Polarity Shift

Polarity Shift is a co-op platformer featuring two golems exploring the ruins of an ancient civilization. The players traverse this dark and atmospherical environment together by using their powers of attraction and repulsion interacting with objects in their environment and each other.

There is no correct way to make it through the level but instead left up to the players to use the environment and their abilities as they want to find the solution that fits them.

1 / 4
Explore a forgotten cave..
2 / 4
..together with a friend
3 / 4
Make your way through together..
4 / 4
..and solve puzzles YOUR way

Level Design
  • Taking the level from conceptual idea to finished product.
  • Building the level up from whiteboxing to finished product through several iterations. Puzzle design.
  • Collaborated on the lighting and set dressing with the artists.

  • Scripting and Gameplay
  • Level functionality like doors and checkpoints in blueprints.
  • Worked with the programmers iterating on the attraction/repulsion mechanics and player controls.

  • Audio - Editing, Mastering and Implementing all Audio via blueprints.

    General - Technical support for any issues with Version Control and Unreal Engine. Performance fixes. Brought cookies.

    Polarity Shift is all about finding the solutions that fits you and your friend best. Use your abilities to experiment and find your own solutions.

    Will you do the obvious?.

    ..or find a solution that fit you better?

    There is no correct solution!

    Work together to make your way through the game...

    Extend your range together with your co-op partner to reach hard to reach spheres.

    Help your partner by lifting him up

    Trust your co-op partner to catch you when you fall...!

    ...or throw him off a cliff when he gets too annoying.

    The blueprint part of the checkpoint system, containing the animation, vfx and audio triggers. Also every part of the level containing a puzzle is located in its own sublevel and is reloaded via the Reset Puzzle Event.
    The checkpoint in action (audio).

    Simple blueprint for snapping the box to the switch and playing animations/vfx/audio and then informing the door what to do depending on if the door is already open or not.

    The Door blueprint, checking wether we have activated enough switches to trigger the door opening and cues for animation/vfx/audio.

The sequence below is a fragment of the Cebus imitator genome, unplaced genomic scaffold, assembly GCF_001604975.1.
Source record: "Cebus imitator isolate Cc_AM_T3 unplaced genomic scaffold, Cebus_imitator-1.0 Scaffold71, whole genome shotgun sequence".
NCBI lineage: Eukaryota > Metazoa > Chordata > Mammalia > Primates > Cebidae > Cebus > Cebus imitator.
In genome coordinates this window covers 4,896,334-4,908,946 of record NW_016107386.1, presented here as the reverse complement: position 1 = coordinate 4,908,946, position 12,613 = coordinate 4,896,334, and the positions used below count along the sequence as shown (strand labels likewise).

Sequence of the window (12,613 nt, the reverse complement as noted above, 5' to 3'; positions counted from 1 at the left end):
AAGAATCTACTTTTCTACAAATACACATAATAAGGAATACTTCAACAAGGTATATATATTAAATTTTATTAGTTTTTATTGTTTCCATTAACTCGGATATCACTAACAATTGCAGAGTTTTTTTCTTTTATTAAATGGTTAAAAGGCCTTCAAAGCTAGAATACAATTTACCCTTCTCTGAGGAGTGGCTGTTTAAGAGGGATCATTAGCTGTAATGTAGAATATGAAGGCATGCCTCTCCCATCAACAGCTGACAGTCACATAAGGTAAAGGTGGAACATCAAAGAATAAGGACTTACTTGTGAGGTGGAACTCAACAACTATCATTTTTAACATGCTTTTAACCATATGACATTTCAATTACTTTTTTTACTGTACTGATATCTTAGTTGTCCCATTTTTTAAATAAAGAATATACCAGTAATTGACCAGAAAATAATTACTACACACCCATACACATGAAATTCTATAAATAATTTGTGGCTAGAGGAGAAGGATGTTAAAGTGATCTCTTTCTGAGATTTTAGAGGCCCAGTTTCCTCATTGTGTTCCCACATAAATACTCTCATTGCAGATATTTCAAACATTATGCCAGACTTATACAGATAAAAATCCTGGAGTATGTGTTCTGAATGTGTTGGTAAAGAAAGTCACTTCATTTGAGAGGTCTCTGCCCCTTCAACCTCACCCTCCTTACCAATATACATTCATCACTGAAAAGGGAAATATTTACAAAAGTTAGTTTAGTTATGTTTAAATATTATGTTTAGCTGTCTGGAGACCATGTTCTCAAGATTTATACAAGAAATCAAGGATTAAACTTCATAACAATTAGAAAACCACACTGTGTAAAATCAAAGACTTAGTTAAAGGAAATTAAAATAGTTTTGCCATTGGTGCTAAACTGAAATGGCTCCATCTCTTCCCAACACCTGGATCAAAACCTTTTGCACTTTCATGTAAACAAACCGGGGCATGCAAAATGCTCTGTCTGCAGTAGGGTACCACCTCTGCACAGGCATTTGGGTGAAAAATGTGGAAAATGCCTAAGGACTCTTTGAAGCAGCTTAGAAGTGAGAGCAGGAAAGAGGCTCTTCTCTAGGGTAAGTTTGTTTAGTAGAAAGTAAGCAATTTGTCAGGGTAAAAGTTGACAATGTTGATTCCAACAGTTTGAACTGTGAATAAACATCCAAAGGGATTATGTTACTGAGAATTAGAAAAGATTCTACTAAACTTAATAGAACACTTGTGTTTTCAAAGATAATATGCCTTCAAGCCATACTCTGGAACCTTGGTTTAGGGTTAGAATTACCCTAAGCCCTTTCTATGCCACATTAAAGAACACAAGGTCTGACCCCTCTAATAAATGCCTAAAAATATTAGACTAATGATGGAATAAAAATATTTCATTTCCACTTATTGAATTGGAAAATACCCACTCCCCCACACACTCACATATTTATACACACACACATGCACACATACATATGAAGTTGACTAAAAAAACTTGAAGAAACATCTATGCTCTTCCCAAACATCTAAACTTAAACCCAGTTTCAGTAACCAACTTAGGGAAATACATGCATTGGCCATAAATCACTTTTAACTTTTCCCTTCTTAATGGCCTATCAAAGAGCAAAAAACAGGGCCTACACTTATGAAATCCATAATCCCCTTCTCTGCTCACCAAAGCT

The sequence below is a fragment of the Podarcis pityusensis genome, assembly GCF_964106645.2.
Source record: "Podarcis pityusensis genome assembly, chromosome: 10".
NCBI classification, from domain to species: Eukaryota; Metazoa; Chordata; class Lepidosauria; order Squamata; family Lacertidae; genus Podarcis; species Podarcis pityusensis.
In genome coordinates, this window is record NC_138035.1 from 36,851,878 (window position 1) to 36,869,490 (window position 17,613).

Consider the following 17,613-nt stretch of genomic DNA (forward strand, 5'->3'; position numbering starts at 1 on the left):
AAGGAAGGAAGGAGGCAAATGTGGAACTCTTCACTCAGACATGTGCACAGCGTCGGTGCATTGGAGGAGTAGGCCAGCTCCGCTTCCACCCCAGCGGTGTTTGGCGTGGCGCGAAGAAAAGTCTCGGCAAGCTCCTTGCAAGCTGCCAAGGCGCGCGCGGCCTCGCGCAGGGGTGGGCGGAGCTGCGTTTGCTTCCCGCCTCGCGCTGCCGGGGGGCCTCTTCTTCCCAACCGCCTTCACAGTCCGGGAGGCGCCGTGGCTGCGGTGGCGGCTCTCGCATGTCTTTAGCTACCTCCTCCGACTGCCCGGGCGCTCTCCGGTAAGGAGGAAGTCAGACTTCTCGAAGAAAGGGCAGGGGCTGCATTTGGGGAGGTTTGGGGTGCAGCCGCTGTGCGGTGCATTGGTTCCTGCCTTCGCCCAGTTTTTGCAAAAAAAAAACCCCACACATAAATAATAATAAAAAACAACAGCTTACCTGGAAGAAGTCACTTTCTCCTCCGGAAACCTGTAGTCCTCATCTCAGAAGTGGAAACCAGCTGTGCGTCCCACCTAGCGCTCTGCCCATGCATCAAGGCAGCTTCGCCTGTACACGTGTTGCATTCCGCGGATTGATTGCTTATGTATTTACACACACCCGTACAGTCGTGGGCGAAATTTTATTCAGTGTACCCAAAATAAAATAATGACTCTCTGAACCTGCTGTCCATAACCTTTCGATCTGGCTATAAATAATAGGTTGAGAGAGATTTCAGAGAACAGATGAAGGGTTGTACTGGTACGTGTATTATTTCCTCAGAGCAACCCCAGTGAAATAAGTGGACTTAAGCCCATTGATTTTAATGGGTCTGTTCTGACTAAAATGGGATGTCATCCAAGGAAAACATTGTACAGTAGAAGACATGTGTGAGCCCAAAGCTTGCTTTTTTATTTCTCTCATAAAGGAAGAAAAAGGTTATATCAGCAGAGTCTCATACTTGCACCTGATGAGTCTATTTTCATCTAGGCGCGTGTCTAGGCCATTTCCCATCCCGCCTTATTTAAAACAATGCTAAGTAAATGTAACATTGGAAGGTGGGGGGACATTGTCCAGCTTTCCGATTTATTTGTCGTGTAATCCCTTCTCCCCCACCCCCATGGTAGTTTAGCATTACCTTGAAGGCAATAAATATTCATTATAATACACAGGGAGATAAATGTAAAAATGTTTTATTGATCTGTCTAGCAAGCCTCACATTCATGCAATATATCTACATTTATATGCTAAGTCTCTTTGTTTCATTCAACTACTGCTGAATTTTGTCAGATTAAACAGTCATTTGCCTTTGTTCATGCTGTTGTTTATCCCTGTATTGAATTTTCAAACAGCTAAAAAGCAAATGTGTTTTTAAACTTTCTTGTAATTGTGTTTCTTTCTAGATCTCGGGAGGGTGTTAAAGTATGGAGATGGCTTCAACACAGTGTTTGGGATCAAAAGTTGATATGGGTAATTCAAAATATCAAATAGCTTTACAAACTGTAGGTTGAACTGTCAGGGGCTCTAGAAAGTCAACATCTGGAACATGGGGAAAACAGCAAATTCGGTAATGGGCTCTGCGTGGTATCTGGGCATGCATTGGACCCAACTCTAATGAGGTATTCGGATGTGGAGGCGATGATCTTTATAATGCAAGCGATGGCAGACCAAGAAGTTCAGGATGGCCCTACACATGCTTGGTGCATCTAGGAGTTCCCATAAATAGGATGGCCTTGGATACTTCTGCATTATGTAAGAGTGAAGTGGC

The door in action (audio).

    All the audio was set up with simple sound cues having a couple of different sounds blended together and mixed at random pitches and volumes to attempt to avoid repeating any one sound too much.

    Polarity Shift was my second game project at Future Games and we went into it with the theme being "Emergent Gameplay". Meaning we needed to design something relatively simple that can be used in many different ways. Initially the project was meant to be done with 12 developers but we lost one permanently the first week and then the entire project was plagued by illness and we were missing 3-6 people every day which led to some additional stress and needing to scale down our scope mid-project.

    I had not worked with any of the people in my team at the start of the project and we spent the first day getting to know each other a little bit trying to figure out what skill sets we have, what type of game we would like to make etc.

    The entire first week of the project we dedicated to pre-production, discussing, trying to include everybody in the team in the discussion when finding our game concept. Creating moodboards finding our visual style. By the end of the week we had a clear idea for what we wanted to make within the scope of the project and a minor prototype was made.

    During the first week I helped setting up Unreal, version control and all the practical parts of setting up the project inside the engine. Creating a folder structure, naming conventions, set up level streaming and started on a GDD.

    The second week was the big production week. We improved on our prototype and added the beam mechanic as it added a whole other dimension to what the players can do.